Onboarding: in focus at the Small Business Web Summit
It should perhaps come as no surprise that a conference organised by independent software vendors (ISVs) is both open and collaborative, given the medium in which they work. Nevertheless, attending The Small Business Web Summit is a refreshing experience. All sessions are interactive, and there’s plenty of networking and sharing of ideas. As a result, you come away with a clear sense of what the hot topics are among ISVs right now but also an understanding of how they might tackle them.
In an industry that’s evolving as I write, many of the challenges they’re facing don’t yet have a clear and agreed solution. Instead there was plenty of discussion and sharing of experiences. For example, a number of ISVs talked about the use of APIs and whether they’re a benefit or just another set of stakeholders to manage. Another hot topic was global expansion – obviously a great opportunity, but it brings with it the added complication of localisation, which I’ll come back to shortly.
To nurture… or not
A stand out theme that ran through the whole summit, however, was that of onboarding customers, and I can sum up the agreed approach in one word: nurturing. Gail Goodman, CEO of Constant Contact, delivered an interesting piece demonstrating how it’s helped to grow their business. And there was general consensus that the way you sell to and educate small businesses on using cloud services is vital to adoption and usage.
There was some nervousness among smaller ISVs about investing heavily in the onboarding cycle without proof that it would improve LTV and customer advocacy. But most felt it was a risk they’d have to take. As the day went on and the topic kept coming back into focus, a number of interesting points emerged.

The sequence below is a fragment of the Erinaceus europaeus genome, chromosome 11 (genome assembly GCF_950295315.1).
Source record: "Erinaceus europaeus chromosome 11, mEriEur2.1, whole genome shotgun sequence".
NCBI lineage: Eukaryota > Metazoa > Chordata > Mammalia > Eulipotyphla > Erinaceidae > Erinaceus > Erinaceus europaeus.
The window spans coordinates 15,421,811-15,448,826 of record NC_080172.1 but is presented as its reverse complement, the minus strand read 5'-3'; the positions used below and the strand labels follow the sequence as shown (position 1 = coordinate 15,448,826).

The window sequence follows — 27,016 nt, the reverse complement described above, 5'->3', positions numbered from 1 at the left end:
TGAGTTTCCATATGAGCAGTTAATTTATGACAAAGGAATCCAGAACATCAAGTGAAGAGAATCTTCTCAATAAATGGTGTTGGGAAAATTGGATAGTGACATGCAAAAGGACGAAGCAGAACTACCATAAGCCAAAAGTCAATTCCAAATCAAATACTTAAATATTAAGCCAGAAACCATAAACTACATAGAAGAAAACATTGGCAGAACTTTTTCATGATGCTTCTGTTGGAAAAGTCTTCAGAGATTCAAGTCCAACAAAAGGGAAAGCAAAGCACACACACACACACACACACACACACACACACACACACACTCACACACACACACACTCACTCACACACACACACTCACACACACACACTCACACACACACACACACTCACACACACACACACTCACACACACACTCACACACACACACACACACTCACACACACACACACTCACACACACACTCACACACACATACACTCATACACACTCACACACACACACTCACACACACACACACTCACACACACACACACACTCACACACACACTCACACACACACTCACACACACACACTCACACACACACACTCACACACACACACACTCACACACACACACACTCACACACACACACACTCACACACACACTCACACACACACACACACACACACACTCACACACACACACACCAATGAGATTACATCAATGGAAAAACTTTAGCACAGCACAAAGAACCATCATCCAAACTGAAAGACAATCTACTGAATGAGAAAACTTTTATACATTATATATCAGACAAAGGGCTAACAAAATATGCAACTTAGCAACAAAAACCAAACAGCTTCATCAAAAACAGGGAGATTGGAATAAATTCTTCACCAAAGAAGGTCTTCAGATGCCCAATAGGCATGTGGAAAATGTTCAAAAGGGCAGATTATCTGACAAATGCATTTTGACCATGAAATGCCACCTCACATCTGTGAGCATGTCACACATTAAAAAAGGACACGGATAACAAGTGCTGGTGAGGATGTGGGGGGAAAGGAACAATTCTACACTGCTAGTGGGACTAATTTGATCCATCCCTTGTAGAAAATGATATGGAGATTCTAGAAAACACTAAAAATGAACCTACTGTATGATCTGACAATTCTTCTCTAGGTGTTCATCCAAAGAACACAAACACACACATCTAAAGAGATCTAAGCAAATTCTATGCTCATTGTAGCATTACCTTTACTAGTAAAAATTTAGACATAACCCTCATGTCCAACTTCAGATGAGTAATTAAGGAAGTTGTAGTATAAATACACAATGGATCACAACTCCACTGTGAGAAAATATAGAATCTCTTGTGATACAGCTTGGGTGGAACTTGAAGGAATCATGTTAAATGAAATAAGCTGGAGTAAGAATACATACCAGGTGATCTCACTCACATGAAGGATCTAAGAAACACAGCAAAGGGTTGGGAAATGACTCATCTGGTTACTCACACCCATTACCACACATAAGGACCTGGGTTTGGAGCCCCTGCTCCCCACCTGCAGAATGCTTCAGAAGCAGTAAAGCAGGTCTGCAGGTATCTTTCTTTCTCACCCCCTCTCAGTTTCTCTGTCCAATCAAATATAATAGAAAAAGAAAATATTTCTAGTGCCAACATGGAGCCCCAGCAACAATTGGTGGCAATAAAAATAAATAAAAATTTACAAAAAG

Steps towards adoption and usage
- Let’s start with winning new customers. The best way to grow your base is through word of mouth. People are only going to talk about your product if the existing experience is a good one and, obviously, support and nurturing is key to that. So start with the customers you already have. As a number of ISVs agreed, building a stable SaaS business depends on building a strong base of loyal advocates.
- It’s also easier to hold on to existing customers than acquire new ones, which presents another compelling reason for investing in their experience.
- When new customers do sign up, they’re most likely to engage with your product within the first 0-20 days. So that’s when to spend time and money on them.
- Provide support when and where customers need it, not where you think it works. That could be on the phone and through online chat, but you could also build contextual support into the experience with videos, articles and other kinds of help.
- Localisation is a must-have if companies in different countries are going to feel looked after. Differences in culture, language and working practices mean they’ll appreciate the types of touch and support that have been adapted to reflect their way of doing things.
As with any issue that’s the topic of much discussion, we’ll have to see how far ISVs make nurture part of the onboarding process. It’s a question that I’ll continue to follow with interest.
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